There’s no one explanation as to why wealthier people buy healthier food. By some metrics, healthier calories are more expensive. “It’s going to be a lot cheaper to buy a bunch of ramen noodles than it’s going to be to buy a bunch of fresh fruits and vegetables,” says Kim Gans, a family science professor at the University of Connecticut.
There may be knowledge gaps about what types of foods are healthy: Everyone knows potato chips aren’t as good as carrots, but what about white rice versus brown? Further compounding the problem, Gans says, is that junk-food and fast-food advertising is specifically targeted at low-income people. More than anything, though, preparing fresh fruits and vegetables takes time, she says—a luxury not everyone has.
Griffin sees people in Woonsocket and Providence struggling with these barriers all the time. “It’s hard to have four kids and work two jobs and remember that the farmers market is on Wednesdays from 4 to 6,” she says.
For Allcott’s money, the best way to change people’s purchasing habits at the grocery store is through taxation. He and his colleagues have proposed a sort of expansion on the soda tax, in which unhealthy foods are taxed more, and that money is used to subsidize healthier foods. The USDA even piloted such a program where fruits and vegetables were incentivized under the Supplemental Nutrition Assistance Program (SNAP). Called the Healthy Incentives Pilot, the study found that when SNAP recipients were given an extra 30 cents on the dollar to purchase healthy foods, they bought 25 percent more fruits and vegetables.
Working with a similar model, Allcott and his colleagues concluded that nutritional inequality could be eliminated in America for the cost of 15 percent of the yearly SNAP budget, or about $10 billion in 2018. Allcott says this money could come in the form of an expansion, or just from rearranging the current structure of the program.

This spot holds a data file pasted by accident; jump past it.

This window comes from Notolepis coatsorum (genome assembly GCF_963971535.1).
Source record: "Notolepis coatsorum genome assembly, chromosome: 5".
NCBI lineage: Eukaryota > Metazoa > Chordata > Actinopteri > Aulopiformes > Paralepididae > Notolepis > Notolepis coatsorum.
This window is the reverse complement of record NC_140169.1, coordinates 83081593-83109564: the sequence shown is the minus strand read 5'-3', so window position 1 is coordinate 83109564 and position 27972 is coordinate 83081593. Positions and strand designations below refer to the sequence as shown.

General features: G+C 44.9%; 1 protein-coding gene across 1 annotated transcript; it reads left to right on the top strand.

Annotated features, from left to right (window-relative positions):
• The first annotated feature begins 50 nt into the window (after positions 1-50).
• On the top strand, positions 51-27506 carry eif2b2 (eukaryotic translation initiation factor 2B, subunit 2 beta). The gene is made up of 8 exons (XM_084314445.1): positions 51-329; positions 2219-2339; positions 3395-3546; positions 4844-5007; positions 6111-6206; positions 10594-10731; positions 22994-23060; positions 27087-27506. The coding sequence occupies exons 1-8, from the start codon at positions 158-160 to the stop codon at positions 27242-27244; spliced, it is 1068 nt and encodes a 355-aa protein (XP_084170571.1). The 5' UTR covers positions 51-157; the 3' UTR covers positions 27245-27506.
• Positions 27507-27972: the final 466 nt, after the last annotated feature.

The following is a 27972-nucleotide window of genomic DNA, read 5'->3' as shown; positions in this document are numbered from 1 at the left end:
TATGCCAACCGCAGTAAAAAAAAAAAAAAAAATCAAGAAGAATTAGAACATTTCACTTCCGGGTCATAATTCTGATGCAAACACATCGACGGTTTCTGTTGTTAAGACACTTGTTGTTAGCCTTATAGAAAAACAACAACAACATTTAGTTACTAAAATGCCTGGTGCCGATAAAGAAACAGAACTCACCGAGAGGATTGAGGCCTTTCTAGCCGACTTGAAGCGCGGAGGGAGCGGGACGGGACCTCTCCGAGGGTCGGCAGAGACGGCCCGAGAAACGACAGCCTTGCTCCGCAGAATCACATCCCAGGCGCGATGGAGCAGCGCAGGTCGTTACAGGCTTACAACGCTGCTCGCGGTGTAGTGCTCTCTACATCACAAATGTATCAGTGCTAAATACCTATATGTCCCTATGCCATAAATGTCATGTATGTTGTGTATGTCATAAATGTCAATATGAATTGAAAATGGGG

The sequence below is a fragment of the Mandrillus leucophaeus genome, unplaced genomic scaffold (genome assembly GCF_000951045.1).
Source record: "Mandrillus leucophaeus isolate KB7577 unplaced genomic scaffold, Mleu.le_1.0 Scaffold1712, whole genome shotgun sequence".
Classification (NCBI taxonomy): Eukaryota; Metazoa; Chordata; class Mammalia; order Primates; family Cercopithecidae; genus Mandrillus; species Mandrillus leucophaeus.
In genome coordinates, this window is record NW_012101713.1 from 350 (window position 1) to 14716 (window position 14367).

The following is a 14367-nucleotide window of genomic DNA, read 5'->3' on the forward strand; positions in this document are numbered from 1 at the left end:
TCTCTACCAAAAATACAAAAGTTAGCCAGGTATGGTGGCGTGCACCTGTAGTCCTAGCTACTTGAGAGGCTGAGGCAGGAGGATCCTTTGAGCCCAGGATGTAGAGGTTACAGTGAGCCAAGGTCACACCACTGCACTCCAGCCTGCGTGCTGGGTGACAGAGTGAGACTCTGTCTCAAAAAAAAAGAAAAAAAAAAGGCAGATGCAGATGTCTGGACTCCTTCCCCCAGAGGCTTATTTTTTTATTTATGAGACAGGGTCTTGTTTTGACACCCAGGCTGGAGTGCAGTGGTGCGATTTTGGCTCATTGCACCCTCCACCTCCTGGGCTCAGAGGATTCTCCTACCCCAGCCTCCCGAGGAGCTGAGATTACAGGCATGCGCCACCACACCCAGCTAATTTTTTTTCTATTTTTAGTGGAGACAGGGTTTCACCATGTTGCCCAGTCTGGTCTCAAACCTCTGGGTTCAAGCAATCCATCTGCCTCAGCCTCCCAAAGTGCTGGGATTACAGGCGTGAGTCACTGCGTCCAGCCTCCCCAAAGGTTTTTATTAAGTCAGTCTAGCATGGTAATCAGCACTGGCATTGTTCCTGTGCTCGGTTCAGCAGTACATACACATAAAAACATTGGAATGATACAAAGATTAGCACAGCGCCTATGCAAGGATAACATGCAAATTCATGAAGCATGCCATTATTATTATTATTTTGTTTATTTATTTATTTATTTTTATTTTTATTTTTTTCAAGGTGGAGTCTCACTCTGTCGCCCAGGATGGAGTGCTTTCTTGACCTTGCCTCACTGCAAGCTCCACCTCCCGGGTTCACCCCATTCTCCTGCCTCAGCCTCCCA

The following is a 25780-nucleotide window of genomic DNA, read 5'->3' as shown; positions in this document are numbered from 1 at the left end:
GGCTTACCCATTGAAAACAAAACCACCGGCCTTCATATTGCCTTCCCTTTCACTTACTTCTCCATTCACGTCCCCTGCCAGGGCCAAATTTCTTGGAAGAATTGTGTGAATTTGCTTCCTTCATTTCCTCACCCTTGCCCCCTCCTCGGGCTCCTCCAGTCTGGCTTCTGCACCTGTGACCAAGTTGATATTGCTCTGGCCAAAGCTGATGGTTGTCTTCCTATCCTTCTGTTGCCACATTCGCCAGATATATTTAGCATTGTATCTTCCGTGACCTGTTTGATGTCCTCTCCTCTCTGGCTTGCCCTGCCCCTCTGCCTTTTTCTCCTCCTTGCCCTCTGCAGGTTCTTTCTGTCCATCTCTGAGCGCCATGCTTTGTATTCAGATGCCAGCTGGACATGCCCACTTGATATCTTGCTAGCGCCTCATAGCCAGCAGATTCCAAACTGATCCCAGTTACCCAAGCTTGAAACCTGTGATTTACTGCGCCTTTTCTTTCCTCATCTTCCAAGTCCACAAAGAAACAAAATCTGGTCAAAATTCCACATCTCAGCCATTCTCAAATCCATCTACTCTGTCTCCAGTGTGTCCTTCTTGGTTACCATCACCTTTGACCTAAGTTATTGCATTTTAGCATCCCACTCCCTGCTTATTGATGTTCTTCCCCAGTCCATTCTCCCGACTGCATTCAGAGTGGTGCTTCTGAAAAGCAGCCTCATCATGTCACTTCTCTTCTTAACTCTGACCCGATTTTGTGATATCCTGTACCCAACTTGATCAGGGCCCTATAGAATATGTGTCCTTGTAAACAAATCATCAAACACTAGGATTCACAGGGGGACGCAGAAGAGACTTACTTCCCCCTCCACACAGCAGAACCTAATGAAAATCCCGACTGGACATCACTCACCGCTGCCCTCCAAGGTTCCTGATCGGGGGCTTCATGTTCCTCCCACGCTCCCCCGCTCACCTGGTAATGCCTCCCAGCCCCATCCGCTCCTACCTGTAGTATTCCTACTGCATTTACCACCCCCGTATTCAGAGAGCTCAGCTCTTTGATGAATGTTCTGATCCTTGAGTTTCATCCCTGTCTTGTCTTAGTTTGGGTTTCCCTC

That might actually work, but to Allcott’s knowledge, nobody is pursuing such legislation—at least not at a large enough scale. The Healthy Incentives Pilot was eventually parlayed into the USDA’s Gus Schumacher Nutrition Incentive Program, which offers grants to nonprofits, including Farm Fresh, to make SNAP dollars go further when used to buy healthy foods. But the project’s total funding is $56 million to be appropriated over five years, or about 0.1 percent of Allcott’s estimated cost to close the nutrition gap. And, again, these government incentives do not apply at for-profit grocery stores.
Griffin says the end result is a feeling of futility—that local nonprofits have been left to try to solve an issue much bigger than they can handle. “Farmers markets are great, but they’re not going to solve nutrition inequality,” she says.
That’s not to say there aren’t benefits to farmers markets beyond trying to close the nutrition gap. Jazandra Barros, community outreach coordinator at Providence-based Southside Community Land Trust, helps maintain a system of community gardens and small farms across the state. Barros says a big part of their job is helping immigrants seeking culturally appropriate food.
Providence is home to a large number of first-generation West Africans and South East Asians. Barros helps people grow crops like sweet potato greens, bitterball, and long greens—all of which are hard to find at grocers.
“When they come to Rhode Island, they have all these skills and a desire to grow their own food,” Barros says. “A lot of times, they’re growing food they can’t find in a grocery store or isn’t available.”
Whether these programs make a measurable difference in closing the nutritional gap isn’t really the point, Barros says. “We want to do something basic.” they said. “We want to get people food.”
This series is supported by Pennington Biomedical Research Center at Louisiana State University. VICE News retains complete editorial autonomy.